Iraq at risk of Syria-like chaos as political and military fightback stumbles
Iraqi forces struggled to regain ground lost last month to jihadist-led militants and politicians remained divided Monday despite mounting pressure to unite and agree on a new leadership.
Nearly a month after militants led by the group now calling itself the Islamic State (IS) swept through northern Iraq, plunging the country into one of its worst crises in years, the prospect of either a military or a political solution still looked distant.
Iraqi forces have regrouped after the debacle that saw some soldiers abandon their positions, weapons and uniforms as militants conquered Iraq’s second city of Mosul and advanced to within about 80 kilometres (50 miles) of the capital Baghdad.
The government has received fighter jets from Russia and Iran, intelligence from Washington and enlisted the help of Shiite militias it once shunned or fought to strike back at the loose alliance of IS fighters, other jihadist groups and former Saddam Hussein loyalists who now control swathes of territory.
It has for more than a week attempted to wrest back the Sunni stronghold of Tikrit seized by IS fighters in their lightning onslaught last month but has so far failed to achieve a breakthrough.
According to analysts, a dearth of intelligence in Sunni areas — due largely to distrust of the Shiite-led authorities among minority Sunni Arabs — and a lack of combat experience have hamstrung Iraqi forces.
- ‘Collateral damage’ -
“The army and the police are seen as sectarian… and therefore the Sunni community doesn’t provide support or, crucially, intelligence to the security forces,” said John Drake, an analyst at the AKE Group security company.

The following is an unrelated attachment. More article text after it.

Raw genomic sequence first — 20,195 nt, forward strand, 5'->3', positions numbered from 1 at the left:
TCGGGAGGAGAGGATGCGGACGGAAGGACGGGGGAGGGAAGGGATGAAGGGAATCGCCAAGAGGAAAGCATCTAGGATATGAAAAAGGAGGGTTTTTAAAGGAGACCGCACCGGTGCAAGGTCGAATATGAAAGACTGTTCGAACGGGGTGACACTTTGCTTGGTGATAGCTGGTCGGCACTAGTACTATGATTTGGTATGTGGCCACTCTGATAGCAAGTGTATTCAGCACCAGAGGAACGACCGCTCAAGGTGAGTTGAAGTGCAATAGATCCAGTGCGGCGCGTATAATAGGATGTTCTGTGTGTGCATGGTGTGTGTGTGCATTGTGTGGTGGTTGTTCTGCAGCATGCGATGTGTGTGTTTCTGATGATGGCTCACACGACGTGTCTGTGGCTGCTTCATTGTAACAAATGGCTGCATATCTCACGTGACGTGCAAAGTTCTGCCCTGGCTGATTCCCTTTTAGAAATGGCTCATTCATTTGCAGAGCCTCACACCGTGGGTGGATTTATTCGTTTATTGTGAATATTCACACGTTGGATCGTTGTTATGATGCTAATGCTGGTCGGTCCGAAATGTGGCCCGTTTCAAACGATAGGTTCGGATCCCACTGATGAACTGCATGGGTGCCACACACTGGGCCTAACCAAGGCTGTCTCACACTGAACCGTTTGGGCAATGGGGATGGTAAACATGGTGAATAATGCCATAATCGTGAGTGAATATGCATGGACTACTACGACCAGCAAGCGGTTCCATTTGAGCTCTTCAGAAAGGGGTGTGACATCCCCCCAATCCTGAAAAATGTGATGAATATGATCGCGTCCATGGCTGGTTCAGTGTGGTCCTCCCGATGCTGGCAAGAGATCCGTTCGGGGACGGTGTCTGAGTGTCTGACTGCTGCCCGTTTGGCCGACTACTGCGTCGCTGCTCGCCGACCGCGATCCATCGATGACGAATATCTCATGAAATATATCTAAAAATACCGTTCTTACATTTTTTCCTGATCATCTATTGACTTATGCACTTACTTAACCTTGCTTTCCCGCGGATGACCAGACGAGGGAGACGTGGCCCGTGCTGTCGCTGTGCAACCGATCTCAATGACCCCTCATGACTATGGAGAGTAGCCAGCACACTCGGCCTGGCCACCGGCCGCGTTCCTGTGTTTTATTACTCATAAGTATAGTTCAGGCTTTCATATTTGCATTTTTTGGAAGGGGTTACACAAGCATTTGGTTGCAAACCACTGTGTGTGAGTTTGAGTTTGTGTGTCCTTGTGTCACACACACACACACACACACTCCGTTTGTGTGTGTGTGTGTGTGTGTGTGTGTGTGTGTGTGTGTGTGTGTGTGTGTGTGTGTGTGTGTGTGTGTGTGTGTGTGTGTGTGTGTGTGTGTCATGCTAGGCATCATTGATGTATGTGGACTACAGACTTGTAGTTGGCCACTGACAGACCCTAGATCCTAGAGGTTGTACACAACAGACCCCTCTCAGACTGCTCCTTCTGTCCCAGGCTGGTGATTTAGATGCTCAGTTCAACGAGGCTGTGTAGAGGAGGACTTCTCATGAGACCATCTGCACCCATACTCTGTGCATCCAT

“If you don’t have good intelligence on the ground, your strikes are not precise, they involve collateral damage and casualties … making everything worse,” he added Drake.
While most observers have argued that Baghdad was not about to fall, violence and suicide bombings have continued.
The latest struck a cafe in a predominantly-Shiite neighbourhood in western Baghdad on Sunday, killing at least four people and wounding 12, according to security and medical officials.
An IS-linked Twitter account on Monday posted a picture purported to be of the suicide bomber, apparently a Lebanese national, posing in front of the black Islamic flag before his operation, holding a sword and surrounded by assault rifles and rocket launchers. The authenticity of the image could not immediately be verified.
Despite omnipresent war propaganda in Iraqi media and tough talk from government and military officials, forces loyal to Prime Minister Nuri al-Maliki are still looking for a major victory on the ground.
The Islamic State appeared to be brimming with confidence however.
- Sudden public appearance -
A few days after declaring the restoration of the caliphate, nearly a century after the last one died with the Ottoman empire, the group’s leader Abu Bakr al-Baghdadi stepped out of the shadows to deliver a Friday sermon in Mosul’s largest mosque.
Analysts have described the sudden public appearance by the self-proclaimed “caliph” — second only to Al-Qaeda chief Ayman al-Zawahiri on the US most wanted list — as a daring stunt reinforcing Baghdadi’s status as the new strongman in the world of global jihad.
The offensive has exacerbated ethno-religious tensions in Iraq and deepened divisions in its already fractious parliament.
More than two months after elections Maliki’s camp won comfortably, parliament has yet to begin the process of choosing the country’s top three officials, which according to an unofficial deal are split between the Shiite Arab, Sunni Arab and Kurdish communities.
Deputies had been due to kick start the political process last week by electing a speaker but the Council of Representatives’ opening session ended in chaos, with MPs trading heckles and threats before some of them eventually walked out, forcing an adjournment.
The interim speaker had suggested the chamber reconvene on Tuesday for a fresh attempt at yanking the country out of political limbo.
Despite telling AFP in a 2011 interview he would not seek a third term, Maliki vowed last week he would not bow to mounting international and domestic pressure to step aside and allow a broader consensus.
The UN’s top envoy in Iraq, Nickolay Mladenov, said last week Iraqi politicians should treat the planned July 8 session as a deadline for the election of a parliament session or risking plunging the country into “Syria-like” chaos.